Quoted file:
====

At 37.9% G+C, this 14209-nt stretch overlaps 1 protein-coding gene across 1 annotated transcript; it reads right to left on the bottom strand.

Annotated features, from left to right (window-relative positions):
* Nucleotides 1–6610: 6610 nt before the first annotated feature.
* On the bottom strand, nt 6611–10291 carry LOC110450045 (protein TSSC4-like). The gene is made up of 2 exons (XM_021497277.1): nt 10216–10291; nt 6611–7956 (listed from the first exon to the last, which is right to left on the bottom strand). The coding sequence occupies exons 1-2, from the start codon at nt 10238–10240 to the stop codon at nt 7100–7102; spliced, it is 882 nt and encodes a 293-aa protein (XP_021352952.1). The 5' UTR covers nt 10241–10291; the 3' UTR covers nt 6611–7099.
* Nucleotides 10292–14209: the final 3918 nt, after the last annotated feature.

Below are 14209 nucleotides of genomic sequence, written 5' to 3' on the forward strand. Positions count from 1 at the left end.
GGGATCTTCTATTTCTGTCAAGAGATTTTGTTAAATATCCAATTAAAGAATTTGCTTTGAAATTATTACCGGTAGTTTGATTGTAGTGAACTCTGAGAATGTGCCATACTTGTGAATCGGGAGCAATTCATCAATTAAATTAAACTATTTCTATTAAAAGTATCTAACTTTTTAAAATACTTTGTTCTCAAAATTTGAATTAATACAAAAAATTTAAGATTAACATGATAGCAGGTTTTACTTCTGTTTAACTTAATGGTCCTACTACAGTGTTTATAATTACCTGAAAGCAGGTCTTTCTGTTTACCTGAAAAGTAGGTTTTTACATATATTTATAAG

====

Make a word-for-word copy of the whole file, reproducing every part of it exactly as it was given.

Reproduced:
At 37.9% G+C, this 14209-nt stretch overlaps 1 protein-coding gene across 1 annotated transcript; it reads right to left on the bottom strand.

Annotated features, from left to right (window-relative positions):
* Nucleotides 1–6610: 6610 nt before the first annotated feature.
* On the bottom strand, nt 6611–10291 carry LOC110450045 (protein TSSC4-like). The gene is made up of 2 exons (XM_021497277.1): nt 10216–10291; nt 6611–7956 (listed from the first exon to the last, which is right to left on the bottom strand). The coding sequence occupies exons 1-2, from the start codon at nt 10238–10240 to the stop codon at nt 7100–7102; spliced, it is 882 nt and encodes a 293-aa protein (XP_021352952.1). The 5' UTR covers nt 10241–10291; the 3' UTR covers nt 6611–7099.
* Nucleotides 10292–14209: the final 3918 nt, after the last annotated feature.

Below are 14209 nucleotides of genomic sequence, written 5' to 3' on the forward strand. Positions count from 1 at the left end.
GGGATCTTCTATTTCTGTCAAGAGATTTTGTTAAATATCCAATTAAAGAATTTGCTTTGAAATTATTACCGGTAGTTTGATTGTAGTGAACTCTGAGAATGTGCCATACTTGTGAATCGGGAGCAATTCATCAATTAAATTAAACTATTTCTATTAAAAGTATCTAACTTTTTAAAATACTTTGTTCTCAAAATTTGAATTAATACAAAAAATTTAAGATTAACATGATAGCAGGTTTTACTTCTGTTTAACTTAATGGTCCTACTACAGTGTTTATAATTACCTGAAAGCAGGTCTTTCTGTTTACCTGAAAAGTAGGTTTTTACATATATTTATAAG